Music legend Merle Haggard was born on this day in 1937—and died on this day in 2016, at age 79 due to complications from pneumonia. Through his sterling music, including "Today I Started Loving You Again," "Silver Wings," "The Bottle Let Me Down," and many others, Haggard became one of the most influential singer-songwriters in country music.
He served a nearly three-year stint in San Quentin before being paroled in 1960. Five years later, he released his first album, Strangers, and earned his first Top 10 country hit with "(My Friends Are Gonna Be) Strangers." In 1967, he earned his first No. 1 country hit with "The Fugitive."
Haggard went on to earn more than 30 No. 1 hits, and was named the Country Music Association's Entertainer of the Year honor in 1970. He was inducted into the Country Music Hall of Fame in 1994, earned a Grammy Lifetime Achievement Award in 2006, and a Kennedy Center Honor in 2010.
In celebration of Haggard's life and indelible musical contributions, we look a just a few of his most impactful songs.
A solo write from Haggard, this four-week No. 1 hit was featured in the 1968 film Killers Three, which Haggard starred in. In the stark song, he minces no words about the pain that his rebellious childhood must have caused his mother, in lyrics such as Mama tried to raise me better, But her pleadin' I denied, That leaves only me to blame 'cause mama tried
The song earned a Grammy Hall of Fame Award in 1999.
This 1969 hit paid tribute to a faithful mother trying to do her best to raise her family on little money, even when that means going without things she wanted. Though Haggard's family did not live in a labor camp, the song was inspired by his mother, who kept the family together after Haggard's father died when Haggard was nine years old.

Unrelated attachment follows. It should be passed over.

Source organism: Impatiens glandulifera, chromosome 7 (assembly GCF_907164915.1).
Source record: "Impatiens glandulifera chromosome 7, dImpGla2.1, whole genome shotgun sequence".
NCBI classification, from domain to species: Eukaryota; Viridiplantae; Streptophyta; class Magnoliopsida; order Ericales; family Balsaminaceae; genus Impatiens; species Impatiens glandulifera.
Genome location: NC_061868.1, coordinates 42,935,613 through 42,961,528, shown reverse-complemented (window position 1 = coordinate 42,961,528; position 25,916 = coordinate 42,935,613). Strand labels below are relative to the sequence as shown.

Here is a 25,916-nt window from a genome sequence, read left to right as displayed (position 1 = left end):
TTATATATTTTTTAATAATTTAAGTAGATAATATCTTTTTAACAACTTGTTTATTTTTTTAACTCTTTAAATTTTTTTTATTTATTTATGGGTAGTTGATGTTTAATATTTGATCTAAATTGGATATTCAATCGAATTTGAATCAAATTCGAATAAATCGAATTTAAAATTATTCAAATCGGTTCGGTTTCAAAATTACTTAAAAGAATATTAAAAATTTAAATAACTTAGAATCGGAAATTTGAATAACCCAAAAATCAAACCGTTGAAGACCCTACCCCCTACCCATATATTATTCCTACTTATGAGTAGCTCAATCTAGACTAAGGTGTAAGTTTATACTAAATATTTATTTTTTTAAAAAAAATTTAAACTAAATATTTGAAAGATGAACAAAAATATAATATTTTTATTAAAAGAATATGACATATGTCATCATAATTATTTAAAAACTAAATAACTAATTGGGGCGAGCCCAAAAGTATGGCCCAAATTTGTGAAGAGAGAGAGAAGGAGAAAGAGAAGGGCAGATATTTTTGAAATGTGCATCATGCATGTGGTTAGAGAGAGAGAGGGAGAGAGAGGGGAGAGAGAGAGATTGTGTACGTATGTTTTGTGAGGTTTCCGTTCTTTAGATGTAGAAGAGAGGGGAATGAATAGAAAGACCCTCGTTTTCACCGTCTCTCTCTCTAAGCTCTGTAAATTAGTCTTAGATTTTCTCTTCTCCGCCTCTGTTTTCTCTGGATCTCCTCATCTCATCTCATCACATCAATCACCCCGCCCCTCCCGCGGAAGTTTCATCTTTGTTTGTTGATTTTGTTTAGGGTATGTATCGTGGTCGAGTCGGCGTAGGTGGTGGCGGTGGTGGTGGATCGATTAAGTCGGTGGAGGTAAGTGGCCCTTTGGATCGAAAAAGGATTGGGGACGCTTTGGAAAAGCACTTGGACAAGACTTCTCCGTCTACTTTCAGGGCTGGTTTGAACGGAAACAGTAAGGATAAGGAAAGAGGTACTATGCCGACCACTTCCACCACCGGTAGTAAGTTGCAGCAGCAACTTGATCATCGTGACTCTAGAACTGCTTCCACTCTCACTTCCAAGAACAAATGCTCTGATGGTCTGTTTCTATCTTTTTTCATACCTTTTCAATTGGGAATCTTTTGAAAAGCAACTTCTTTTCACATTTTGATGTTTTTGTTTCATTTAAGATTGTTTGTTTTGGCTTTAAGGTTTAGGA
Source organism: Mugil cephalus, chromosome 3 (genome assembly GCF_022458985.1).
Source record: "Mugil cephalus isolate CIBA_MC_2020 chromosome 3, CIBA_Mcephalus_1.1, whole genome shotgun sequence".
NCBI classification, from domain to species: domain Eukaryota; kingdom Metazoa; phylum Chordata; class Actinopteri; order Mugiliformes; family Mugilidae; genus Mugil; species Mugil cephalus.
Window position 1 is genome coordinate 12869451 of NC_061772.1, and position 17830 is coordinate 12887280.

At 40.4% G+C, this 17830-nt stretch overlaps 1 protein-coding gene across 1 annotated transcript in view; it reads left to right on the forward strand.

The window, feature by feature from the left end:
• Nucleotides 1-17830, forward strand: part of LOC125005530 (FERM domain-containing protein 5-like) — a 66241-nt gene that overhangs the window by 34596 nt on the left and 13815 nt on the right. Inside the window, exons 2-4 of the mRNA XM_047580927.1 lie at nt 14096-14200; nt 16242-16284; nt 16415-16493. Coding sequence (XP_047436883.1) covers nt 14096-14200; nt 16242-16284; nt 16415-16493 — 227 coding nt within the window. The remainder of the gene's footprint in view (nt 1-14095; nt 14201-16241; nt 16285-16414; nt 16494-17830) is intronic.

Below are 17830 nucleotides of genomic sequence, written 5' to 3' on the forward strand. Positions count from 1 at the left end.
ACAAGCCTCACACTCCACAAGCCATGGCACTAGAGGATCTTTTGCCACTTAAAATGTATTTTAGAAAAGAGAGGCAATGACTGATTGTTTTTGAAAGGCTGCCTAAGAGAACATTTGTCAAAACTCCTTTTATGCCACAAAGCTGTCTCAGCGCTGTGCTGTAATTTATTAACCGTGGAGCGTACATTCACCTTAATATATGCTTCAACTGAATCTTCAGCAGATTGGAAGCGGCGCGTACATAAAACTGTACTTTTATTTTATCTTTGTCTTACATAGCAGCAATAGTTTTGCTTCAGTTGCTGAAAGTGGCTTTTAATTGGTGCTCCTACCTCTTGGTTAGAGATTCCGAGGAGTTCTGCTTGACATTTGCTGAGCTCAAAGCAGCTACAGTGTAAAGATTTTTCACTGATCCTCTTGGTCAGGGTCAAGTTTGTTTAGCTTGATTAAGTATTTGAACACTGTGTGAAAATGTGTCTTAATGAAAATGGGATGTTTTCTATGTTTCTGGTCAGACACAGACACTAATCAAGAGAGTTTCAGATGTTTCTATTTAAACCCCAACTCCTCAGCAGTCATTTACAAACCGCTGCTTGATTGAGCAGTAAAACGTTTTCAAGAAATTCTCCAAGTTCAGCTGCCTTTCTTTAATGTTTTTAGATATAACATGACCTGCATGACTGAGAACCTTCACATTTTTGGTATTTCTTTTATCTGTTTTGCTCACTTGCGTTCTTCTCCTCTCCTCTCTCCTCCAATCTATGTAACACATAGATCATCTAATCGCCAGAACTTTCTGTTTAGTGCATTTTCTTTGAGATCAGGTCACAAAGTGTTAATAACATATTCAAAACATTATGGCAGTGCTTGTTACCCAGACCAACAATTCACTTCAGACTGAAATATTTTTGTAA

"Sing Me Back Home"
This 1967 release was the first single and title track to Haggard's album Sing Me Back Home. The song drew from Haggard's relationship with two of Haggard's fellow inmates. The song finds Haggard taking on the role of a guitar-playing inmate. As he rises to watch as another inmate is taken to be executed, that inmate asks to hear one final song.
"Okie From Muskogee"
Haggard's signature song was a four-week No. 1 in 1969, and earned Single of the Year from the Country Music Association. Though the song wasn't meant to be taken literally, many listeners took it to be a chest-thumping anthem against the hippie counterculture, praising those who don't burn their draft cards or smoke marijuana. Either way, the song became one of Haggard's most enduring hits.
"The Fightin' Side of Me"
After the success of "Okie From Muskogee," Haggard followed it with a three-week No. 1, "The Fightin' Side of Me," in 1970. In this solo-penned track, Haggard made it clear how he felt about America's politics at the time.